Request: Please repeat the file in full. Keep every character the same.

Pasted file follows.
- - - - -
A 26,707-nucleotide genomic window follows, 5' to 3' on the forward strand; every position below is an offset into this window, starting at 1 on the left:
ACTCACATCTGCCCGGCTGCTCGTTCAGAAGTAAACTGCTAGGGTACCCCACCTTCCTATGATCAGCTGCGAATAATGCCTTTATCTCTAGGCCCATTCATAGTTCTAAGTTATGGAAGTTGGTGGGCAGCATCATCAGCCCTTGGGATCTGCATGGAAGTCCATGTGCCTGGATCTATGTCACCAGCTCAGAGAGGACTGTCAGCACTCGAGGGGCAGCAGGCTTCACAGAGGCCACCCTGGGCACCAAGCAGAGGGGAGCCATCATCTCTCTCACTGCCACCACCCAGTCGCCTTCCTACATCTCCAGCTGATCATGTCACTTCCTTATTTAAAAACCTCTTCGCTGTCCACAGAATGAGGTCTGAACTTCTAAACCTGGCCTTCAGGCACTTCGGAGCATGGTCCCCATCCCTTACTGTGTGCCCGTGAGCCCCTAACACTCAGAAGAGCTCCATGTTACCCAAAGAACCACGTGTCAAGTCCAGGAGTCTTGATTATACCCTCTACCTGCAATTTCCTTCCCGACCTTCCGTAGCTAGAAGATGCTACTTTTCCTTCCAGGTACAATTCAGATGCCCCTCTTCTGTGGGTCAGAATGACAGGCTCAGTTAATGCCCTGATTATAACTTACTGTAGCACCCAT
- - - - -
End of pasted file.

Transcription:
A 26,707-nucleotide genomic window follows, 5' to 3' on the forward strand; every position below is an offset into this window, starting at 1 on the left:
ACTCACATCTGCCCGGCTGCTCGTTCAGAAGTAAACTGCTAGGGTACCCCACCTTCCTATGATCAGCTGCGAATAATGCCTTTATCTCTAGGCCCATTCATAGTTCTAAGTTATGGAAGTTGGTGGGCAGCATCATCAGCCCTTGGGATCTGCATGGAAGTCCATGTGCCTGGATCTATGTCACCAGCTCAGAGAGGACTGTCAGCACTCGAGGGGCAGCAGGCTTCACAGAGGCCACCCTGGGCACCAAGCAGAGGGGAGCCATCATCTCTCTCACTGCCACCACCCAGTCGCCTTCCTACATCTCCAGCTGATCATGTCACTTCCTTATTTAAAAACCTCTTCGCTGTCCACAGAATGAGGTCTGAACTTCTAAACCTGGCCTTCAGGCACTTCGGAGCATGGTCCCCATCCCTTACTGTGTGCCCGTGAGCCCCTAACACTCAGAAGAGCTCCATGTTACCCAAAGAACCACGTGTCAAGTCCAGGAGTCTTGATTATACCCTCTACCTGCAATTTCCTTCCCGACCTTCCGTAGCTAGAAGATGCTACTTTTCCTTCCAGGTACAATTCAGATGCCCCTCTTCTGTGGGTCAGAATGACAGGCTCAGTTAATGCCCTGATTATAACTTACTGTAGCACCCAT